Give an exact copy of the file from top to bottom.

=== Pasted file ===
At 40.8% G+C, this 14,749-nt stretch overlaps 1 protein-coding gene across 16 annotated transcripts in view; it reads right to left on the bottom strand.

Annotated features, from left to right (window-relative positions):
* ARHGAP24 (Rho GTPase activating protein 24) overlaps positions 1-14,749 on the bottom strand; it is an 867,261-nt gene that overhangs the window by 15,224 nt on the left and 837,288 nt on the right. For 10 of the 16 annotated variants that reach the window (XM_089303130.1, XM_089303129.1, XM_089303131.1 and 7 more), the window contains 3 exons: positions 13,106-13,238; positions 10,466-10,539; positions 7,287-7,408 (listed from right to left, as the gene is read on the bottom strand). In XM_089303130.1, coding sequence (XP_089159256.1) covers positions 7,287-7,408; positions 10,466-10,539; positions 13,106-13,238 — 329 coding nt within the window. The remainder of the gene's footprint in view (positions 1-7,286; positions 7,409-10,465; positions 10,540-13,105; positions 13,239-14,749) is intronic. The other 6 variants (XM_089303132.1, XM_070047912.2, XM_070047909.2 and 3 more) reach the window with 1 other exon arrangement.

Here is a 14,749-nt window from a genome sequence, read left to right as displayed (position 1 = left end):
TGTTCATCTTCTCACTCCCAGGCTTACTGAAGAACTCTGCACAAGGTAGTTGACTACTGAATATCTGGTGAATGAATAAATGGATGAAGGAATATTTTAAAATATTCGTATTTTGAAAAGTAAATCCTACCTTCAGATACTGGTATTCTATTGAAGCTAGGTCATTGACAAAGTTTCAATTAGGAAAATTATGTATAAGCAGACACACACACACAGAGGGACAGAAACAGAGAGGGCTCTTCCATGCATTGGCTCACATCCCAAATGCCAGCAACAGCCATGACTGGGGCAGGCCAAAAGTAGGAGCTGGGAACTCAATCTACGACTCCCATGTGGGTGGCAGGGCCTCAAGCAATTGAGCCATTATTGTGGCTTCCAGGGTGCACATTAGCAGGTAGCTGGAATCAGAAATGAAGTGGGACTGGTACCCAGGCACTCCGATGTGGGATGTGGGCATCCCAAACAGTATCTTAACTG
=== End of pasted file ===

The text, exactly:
At 40.8% G+C, this 14,749-nt stretch overlaps 1 protein-coding gene across 16 annotated transcripts in view; it reads right to left on the bottom strand.

Annotated features, from left to right (window-relative positions):
* ARHGAP24 (Rho GTPase activating protein 24) overlaps positions 1-14,749 on the bottom strand; it is an 867,261-nt gene that overhangs the window by 15,224 nt on the left and 837,288 nt on the right. For 10 of the 16 annotated variants that reach the window (XM_089303130.1, XM_089303129.1, XM_089303131.1 and 7 more), the window contains 3 exons: positions 13,106-13,238; positions 10,466-10,539; positions 7,287-7,408 (listed from right to left, as the gene is read on the bottom strand). In XM_089303130.1, coding sequence (XP_089159256.1) covers positions 7,287-7,408; positions 10,466-10,539; positions 13,106-13,238 — 329 coding nt within the window. The remainder of the gene's footprint in view (positions 1-7,286; positions 7,409-10,465; positions 10,540-13,105; positions 13,239-14,749) is intronic. The other 6 variants (XM_089303132.1, XM_070047912.2, XM_070047909.2 and 3 more) reach the window with 1 other exon arrangement.

Here is a 14,749-nt window from a genome sequence, read left to right as displayed (position 1 = left end):
TGTTCATCTTCTCACTCCCAGGCTTACTGAAGAACTCTGCACAAGGTAGTTGACTACTGAATATCTGGTGAATGAATAAATGGATGAAGGAATATTTTAAAATATTCGTATTTTGAAAAGTAAATCCTACCTTCAGATACTGGTATTCTATTGAAGCTAGGTCATTGACAAAGTTTCAATTAGGAAAATTATGTATAAGCAGACACACACACACAGAGGGACAGAAACAGAGAGGGCTCTTCCATGCATTGGCTCACATCCCAAATGCCAGCAACAGCCATGACTGGGGCAGGCCAAAAGTAGGAGCTGGGAACTCAATCTACGACTCCCATGTGGGTGGCAGGGCCTCAAGCAATTGAGCCATTATTGTGGCTTCCAGGGTGCACATTAGCAGGTAGCTGGAATCAGAAATGAAGTGGGACTGGTACCCAGGCACTCCGATGTGGGATGTGGGCATCCCAAACAGTATCTTAACTG